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SGEM#391: Is it Time for a Cool Change (Hypothermia After In-Hospital Cardiac Arrest)?

The Skeptics' Guide to EM

You are tidying your things […] The post SGEM#391: Is it Time for a Cool Change (Hypothermia After In-Hospital Cardiac Arrest)? The patient is in ventricular fibrillation, and you achieve return of spontaneous circulation (ROSC) on the second shock. A post-arrest ECG doesn’t show any signs of STEMI. It was also not blinded.

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Should we activate the cath lab? A Quiz on 5 Cases.

Dr. Smith's ECG Blog

Triage is backed up, and 10 minutes into your shift one of the ED nurses brings your several ECG s that has not been overread by a physician. ECG#1 ECG#2 ECG#3 ECG#4 ECG#5 See outcomes of all 5 below, with the Queen of Hearts AI Bot interpretation. (THE True Positive ECG#2 : Also sinus rhythm.

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A 53 yo woman with cardiogenic shock. Believe me, this is not what you think.

Dr. Smith's ECG Blog

A previously healthy 53 yo woman was transferred to a receiving hospital in cardiogenic shock. Here was the ECG: There is sinus tachycardia. Referring to Figure-1 — this 53-year old woman who presented in extremis with cardiogenic shock and an initial pH = 6.9, This was sent by a reader. and K was normal.

Shock 52
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Grand Rounds Recap 4.5.23

Taming the SRU

stent, percutaneous nephrostomy) by urology or IR Hypokalemia evaluate for EKG changes assess for underlying cause and factors that may influence ability to replete (i.e. stent, percutaneous nephrostomy) by urology or IR Hypokalemia evaluate for EKG changes assess for underlying cause and factors that may influence ability to replete (i.e.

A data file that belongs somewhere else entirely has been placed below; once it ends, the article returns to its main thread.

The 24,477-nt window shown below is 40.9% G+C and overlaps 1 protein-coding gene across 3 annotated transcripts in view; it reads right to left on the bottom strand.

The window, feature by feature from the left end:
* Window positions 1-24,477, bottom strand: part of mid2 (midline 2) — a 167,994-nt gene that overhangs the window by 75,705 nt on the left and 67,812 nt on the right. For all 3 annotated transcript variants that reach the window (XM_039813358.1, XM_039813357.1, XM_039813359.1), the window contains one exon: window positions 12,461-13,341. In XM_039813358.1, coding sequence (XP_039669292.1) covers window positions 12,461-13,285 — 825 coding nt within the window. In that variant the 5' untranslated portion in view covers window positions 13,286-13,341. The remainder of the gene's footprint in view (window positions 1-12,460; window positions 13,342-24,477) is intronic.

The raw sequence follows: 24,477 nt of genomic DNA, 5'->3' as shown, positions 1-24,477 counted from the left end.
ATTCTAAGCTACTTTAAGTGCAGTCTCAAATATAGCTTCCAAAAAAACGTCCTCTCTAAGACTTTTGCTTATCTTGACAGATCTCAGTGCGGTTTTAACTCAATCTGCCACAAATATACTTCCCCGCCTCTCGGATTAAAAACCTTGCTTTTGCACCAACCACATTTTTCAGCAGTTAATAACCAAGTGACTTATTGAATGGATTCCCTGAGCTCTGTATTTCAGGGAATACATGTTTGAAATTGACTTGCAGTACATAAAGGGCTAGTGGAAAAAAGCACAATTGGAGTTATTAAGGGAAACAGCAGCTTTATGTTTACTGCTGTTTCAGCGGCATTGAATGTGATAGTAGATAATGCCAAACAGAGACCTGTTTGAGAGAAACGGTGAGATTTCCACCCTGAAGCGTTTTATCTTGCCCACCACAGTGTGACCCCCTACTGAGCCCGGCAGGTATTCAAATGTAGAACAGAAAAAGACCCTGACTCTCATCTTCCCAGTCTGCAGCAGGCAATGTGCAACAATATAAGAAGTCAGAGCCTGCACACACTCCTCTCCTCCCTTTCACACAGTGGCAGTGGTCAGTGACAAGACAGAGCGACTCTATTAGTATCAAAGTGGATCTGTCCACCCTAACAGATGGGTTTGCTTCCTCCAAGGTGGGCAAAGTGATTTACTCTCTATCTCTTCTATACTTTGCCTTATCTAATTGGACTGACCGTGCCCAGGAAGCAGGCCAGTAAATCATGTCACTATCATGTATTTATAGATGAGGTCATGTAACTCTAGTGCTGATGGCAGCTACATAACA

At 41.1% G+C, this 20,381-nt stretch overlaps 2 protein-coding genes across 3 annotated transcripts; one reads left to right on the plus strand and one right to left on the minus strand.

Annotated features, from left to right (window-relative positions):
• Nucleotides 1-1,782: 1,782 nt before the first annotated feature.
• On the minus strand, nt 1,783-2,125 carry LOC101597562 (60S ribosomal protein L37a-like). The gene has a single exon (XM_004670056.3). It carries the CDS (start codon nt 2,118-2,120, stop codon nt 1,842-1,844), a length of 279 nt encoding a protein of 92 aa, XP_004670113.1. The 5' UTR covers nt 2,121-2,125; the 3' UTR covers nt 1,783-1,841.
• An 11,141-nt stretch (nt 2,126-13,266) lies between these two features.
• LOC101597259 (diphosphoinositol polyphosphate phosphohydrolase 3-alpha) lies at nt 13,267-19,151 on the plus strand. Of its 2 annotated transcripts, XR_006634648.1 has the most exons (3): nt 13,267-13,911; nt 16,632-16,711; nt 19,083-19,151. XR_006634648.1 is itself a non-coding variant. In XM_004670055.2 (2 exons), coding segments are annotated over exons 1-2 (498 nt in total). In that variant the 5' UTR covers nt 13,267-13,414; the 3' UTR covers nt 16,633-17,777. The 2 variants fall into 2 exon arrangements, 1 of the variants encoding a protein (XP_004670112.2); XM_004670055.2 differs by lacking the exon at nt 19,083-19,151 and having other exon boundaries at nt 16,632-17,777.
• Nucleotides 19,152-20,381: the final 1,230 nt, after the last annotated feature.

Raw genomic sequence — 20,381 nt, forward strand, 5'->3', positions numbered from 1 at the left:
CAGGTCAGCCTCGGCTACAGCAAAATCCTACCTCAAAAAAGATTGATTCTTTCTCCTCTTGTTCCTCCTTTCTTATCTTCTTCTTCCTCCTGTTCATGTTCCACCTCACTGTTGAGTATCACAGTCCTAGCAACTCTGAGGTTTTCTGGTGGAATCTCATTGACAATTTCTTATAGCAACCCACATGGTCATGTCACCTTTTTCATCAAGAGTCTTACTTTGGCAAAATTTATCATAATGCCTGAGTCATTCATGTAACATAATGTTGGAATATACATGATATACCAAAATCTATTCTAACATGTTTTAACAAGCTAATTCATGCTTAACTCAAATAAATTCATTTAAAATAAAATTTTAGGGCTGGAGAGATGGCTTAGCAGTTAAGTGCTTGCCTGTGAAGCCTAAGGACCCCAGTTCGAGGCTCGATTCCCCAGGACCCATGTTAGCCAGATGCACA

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2023 AHA Update on ACLS

EMDocs

Emergent coronary angiography is not recommended over a delayed or selective strategy in patients with ROSC after cardiac arrest in the absence of ST-segment elevation, shock, electrical instability, signs of significant myocardial damage, and ongoing ischemia (Level 3: no benefit). o C recommended (Level 1: strong). COR 2a, LOE B-NR.

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Diabetic Ketoacidosis in Paediatrics

Mind The Bleep

ECG: to monitor T wave changes due to hypokalaemia. ECG features of Hypokalaemia: Increased P wave amplitude (peaked P waves) Prolonged PR interval Widespread ST depression T wave flattening or inversion Prominent U waves (most noticeable in the precordial leads) Figure 2 : ECG of a patient with serum K+ of 1.9

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EM@3AM: Hyperthermia

EMDocs

A 12-lead EKG shows sinus tachycardia but is otherwise normal. Heat stroke can lead to end-organ dysfunction such as rhabdomyolysis, disseminated intravascular coagulation, cardiogenic shock, liver failure, and cerebral edema. The patient is agitated, not oriented, and becoming combative with ED staff. 1 Fever is usually < 40C.